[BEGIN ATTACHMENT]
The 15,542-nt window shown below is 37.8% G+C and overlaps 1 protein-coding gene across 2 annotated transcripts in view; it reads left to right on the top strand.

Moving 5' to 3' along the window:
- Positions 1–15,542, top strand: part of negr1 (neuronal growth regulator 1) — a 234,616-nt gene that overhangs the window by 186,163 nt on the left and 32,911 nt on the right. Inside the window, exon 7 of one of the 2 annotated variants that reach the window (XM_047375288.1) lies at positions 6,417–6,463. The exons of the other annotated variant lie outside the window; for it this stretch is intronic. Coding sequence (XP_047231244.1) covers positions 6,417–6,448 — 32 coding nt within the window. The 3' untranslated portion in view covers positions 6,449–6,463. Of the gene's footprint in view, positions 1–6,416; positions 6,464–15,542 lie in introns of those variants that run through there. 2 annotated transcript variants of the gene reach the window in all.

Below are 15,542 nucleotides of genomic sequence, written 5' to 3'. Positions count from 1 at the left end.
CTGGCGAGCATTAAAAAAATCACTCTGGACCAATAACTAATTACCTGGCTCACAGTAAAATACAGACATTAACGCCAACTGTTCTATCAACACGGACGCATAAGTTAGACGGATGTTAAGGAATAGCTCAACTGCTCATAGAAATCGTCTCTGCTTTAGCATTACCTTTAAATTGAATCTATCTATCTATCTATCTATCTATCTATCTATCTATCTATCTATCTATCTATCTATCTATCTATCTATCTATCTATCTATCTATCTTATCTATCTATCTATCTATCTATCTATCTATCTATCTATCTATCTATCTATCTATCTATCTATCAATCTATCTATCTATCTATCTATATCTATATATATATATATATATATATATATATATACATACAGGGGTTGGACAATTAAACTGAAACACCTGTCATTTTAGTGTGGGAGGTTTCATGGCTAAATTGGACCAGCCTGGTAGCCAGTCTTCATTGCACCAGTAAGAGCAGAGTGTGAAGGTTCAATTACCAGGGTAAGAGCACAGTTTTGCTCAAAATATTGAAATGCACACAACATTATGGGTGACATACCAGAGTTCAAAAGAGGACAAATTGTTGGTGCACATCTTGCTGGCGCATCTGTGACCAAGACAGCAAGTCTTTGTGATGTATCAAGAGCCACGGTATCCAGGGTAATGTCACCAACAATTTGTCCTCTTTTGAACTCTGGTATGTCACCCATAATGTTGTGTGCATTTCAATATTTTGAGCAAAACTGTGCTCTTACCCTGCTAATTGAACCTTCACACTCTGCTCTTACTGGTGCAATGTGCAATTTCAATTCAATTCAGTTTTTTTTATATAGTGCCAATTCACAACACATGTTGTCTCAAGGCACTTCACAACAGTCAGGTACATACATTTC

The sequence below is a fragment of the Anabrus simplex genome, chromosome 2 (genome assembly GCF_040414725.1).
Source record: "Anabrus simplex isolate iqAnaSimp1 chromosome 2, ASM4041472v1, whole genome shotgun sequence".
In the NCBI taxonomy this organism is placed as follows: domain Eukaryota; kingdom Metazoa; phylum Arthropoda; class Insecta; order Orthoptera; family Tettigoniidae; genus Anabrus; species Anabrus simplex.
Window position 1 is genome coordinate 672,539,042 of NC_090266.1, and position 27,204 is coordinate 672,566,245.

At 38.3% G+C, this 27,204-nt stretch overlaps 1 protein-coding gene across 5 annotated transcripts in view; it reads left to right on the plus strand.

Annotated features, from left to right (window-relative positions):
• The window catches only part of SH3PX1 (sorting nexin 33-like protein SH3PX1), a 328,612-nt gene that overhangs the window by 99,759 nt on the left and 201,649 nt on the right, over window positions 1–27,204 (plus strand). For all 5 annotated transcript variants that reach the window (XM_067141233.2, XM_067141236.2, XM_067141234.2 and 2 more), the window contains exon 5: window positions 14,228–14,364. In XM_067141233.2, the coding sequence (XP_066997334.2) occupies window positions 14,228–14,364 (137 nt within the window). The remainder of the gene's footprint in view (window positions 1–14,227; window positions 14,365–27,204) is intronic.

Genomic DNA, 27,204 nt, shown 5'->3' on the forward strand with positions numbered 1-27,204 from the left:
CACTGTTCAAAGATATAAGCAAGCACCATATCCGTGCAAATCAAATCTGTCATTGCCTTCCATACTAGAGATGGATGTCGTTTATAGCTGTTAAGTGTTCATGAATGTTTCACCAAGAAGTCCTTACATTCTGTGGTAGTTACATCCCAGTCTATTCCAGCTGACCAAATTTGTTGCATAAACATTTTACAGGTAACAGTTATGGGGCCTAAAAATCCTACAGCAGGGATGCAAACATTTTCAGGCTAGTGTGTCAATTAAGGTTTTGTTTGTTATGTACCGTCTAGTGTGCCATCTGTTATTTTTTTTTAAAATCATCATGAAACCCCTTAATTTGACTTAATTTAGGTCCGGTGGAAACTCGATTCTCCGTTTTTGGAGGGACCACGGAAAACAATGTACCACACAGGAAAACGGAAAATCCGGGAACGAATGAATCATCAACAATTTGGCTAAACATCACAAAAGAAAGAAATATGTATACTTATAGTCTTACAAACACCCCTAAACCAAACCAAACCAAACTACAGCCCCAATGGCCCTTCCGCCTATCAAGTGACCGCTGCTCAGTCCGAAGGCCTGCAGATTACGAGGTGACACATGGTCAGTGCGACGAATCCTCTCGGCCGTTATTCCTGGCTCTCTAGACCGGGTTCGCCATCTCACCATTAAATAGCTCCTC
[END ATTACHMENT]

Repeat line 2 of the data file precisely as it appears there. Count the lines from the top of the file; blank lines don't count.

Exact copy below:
Moving 5' to 3' along the window: